The Chinese Ministry of Transport this afternoon released a new set of regulations for the ride-hailing business. The new regulations will be open to public submissions for the next month.
The new regulations feature several key points:
- Online car-booking services should compliment existing public transport and will apply guided price adjustments in accordance with the market.
- Ride-hailing service providers must attain operation permits for taxis and must register as Internet services with the Telecommunications Department. Providers should also have their servers residing in Mainland China with their customer databases connected to the local transportation department’s monitoring platform.
- Ride-hailing business cars mustn’t be of more than seven seats and must be registered as commercial devices equipped with GPS devices and alarms. Local governments have the right to set the minimum criteria for permitted vehicles.
- Drivers must pass specific examinations before being allowed to operate.
- Business operations must be fair and just, with no monopolies and interference of fair market practices, including by pricing below cost to attract customers. Business operators must purchase insurance for passengers. Car-pooling for private cars will not be allowed.
- Cross-department monitoring will be established to enhance management of the industry. Industry associations will be encouraged to establish blacklists for operators and drivers who misbehave.
- Vehicles will not be permitted to register with multiple platforms simultaneously.
Ride-hailing businesses in China which include industry heavyweights, Uber and Didi Kuaidi, will have to meet new criteria to continue operating their online car-booking services.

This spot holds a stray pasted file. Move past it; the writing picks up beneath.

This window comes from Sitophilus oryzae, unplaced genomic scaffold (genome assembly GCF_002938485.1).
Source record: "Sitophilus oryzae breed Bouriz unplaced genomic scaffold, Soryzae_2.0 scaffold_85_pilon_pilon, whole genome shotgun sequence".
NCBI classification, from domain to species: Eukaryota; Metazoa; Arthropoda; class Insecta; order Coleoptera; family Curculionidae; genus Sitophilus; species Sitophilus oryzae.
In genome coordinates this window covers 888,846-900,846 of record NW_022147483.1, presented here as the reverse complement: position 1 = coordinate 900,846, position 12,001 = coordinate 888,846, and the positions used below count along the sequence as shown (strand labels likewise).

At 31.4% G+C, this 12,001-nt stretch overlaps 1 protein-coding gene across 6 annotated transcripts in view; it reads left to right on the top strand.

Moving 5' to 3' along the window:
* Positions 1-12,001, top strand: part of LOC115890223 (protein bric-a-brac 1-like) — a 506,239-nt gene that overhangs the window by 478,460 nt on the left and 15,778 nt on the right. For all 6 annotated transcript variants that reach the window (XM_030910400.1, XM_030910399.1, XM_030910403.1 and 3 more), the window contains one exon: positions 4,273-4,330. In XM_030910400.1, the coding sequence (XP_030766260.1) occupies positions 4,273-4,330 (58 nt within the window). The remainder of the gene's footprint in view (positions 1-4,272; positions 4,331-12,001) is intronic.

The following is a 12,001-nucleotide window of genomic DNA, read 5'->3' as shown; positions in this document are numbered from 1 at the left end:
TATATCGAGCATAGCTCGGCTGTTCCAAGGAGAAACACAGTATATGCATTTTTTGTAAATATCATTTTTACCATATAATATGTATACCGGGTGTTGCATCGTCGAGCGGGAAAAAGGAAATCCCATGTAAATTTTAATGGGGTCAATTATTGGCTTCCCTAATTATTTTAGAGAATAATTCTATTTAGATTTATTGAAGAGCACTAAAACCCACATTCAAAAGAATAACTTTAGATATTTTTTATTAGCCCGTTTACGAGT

Uber officially announced last Thursday that it has registered Uber China as an independent Chinese company. UCAR, another ride-hailing business provider in China, is also reported to be in negotiations with government departments to obtain an official license.
Didi Kuaidi, the biggest player in the field, is a step ahead. Last Thursday, The Shanghai Municipal Transport Committee issued its first municipal Internet ride-hailing business certificate to Didi Chuxing, Didi Kuaidi’s ride-hailing app.
According to the regulations established by the Shanghai government: business operators are responsible for evaluating driver suitability, vehicles will not have to register as commercial vehicles and the price of online services must be set higher than ordinary taxi service.
Sun Jianping, head of Shanghai’s Municipal Transport Commission, said Shanghai would update local regulations to comply with the new regulations released by the Ministry of Transport.
Ride-hailing service providers will also have to adjust their existing products to comply with the new regulations. Particularly troublesome will be the new prohibition on private cars being used for carpooling.
Uber just launched its carpooling product, Uber Commute, while Didi already has a similar product, Didi Shunfeng (which means Didi Lift) and is fast developing its private bus service.
This doesn’t mean car-pooling per se will be banned in China. One of the eight Ministry responses to questions concerning the ride-hailing business today reads, “We the Ministry, encourage car sharing and carpooling for non-profit use.” But it also emphasizes the new pivotal role for government monitoring in the business.
As the dominant market leader, Didi Kuaidi claims to serve 80% of the Chinese private car-hailing market. The Ministry of Transport intends to tighten the inspection of their service.
“We encourage the orderly development of ride-hailing software, while attending to the need to ensure a minimum standard of service. In order to protect users who don’t wish to use ride-hailing apps, we also encourage the provision of car-hailing services via traditional methods like telephone calls, to ensure equality of access for all users,” the Ministry said.